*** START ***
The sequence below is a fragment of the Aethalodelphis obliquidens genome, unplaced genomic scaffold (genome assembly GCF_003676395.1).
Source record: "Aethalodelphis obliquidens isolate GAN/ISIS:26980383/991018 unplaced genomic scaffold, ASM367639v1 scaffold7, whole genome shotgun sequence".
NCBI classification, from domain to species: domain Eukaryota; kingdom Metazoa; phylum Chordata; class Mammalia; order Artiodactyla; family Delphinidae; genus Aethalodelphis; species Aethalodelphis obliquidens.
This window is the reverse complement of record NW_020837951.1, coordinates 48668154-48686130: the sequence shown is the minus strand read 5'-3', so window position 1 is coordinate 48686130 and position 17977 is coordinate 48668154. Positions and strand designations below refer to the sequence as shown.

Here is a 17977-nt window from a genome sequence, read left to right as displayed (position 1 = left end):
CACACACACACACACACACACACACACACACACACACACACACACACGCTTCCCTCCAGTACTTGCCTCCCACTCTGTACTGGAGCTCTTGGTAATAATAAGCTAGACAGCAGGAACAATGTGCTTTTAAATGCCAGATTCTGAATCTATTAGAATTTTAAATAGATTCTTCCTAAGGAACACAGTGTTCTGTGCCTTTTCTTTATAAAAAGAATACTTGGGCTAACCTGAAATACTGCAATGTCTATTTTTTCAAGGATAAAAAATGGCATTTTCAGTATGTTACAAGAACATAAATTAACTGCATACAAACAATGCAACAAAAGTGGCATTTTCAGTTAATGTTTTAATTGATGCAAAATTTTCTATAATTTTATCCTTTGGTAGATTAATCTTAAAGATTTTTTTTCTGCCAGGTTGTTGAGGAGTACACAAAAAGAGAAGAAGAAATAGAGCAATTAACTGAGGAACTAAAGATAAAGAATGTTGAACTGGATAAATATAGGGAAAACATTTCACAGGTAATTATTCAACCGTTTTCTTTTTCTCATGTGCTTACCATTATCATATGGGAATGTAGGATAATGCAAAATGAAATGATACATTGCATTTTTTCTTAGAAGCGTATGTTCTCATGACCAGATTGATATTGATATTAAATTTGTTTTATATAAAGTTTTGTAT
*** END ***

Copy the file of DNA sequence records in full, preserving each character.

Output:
The sequence below is a fragment of the Aethalodelphis obliquidens genome, unplaced genomic scaffold (genome assembly GCF_003676395.1).
Source record: "Aethalodelphis obliquidens isolate GAN/ISIS:26980383/991018 unplaced genomic scaffold, ASM367639v1 scaffold7, whole genome shotgun sequence".
NCBI classification, from domain to species: domain Eukaryota; kingdom Metazoa; phylum Chordata; class Mammalia; order Artiodactyla; family Delphinidae; genus Aethalodelphis; species Aethalodelphis obliquidens.
This window is the reverse complement of record NW_020837951.1, coordinates 48668154-48686130: the sequence shown is the minus strand read 5'-3', so window position 1 is coordinate 48686130 and position 17977 is coordinate 48668154. Positions and strand designations below refer to the sequence as shown.

Here is a 17977-nt window from a genome sequence, read left to right as displayed (position 1 = left end):
CACACACACACACACACACACACACACACACACACACACACACACACGCTTCCCTCCAGTACTTGCCTCCCACTCTGTACTGGAGCTCTTGGTAATAATAAGCTAGACAGCAGGAACAATGTGCTTTTAAATGCCAGATTCTGAATCTATTAGAATTTTAAATAGATTCTTCCTAAGGAACACAGTGTTCTGTGCCTTTTCTTTATAAAAAGAATACTTGGGCTAACCTGAAATACTGCAATGTCTATTTTTTCAAGGATAAAAAATGGCATTTTCAGTATGTTACAAGAACATAAATTAACTGCATACAAACAATGCAACAAAAGTGGCATTTTCAGTTAATGTTTTAATTGATGCAAAATTTTCTATAATTTTATCCTTTGGTAGATTAATCTTAAAGATTTTTTTTCTGCCAGGTTGTTGAGGAGTACACAAAAAGAGAAGAAGAAATAGAGCAATTAACTGAGGAACTAAAGATAAAGAATGTTGAACTGGATAAATATAGGGAAAACATTTCACAGGTAATTATTCAACCGTTTTCTTTTTCTCATGTGCTTACCATTATCATATGGGAATGTAGGATAATGCAAAATGAAATGATACATTGCATTTTTTCTTAGAAGCGTATGTTCTCATGACCAGATTGATATTGATATTAAATTTGTTTTATATAAAGTTTTGTAT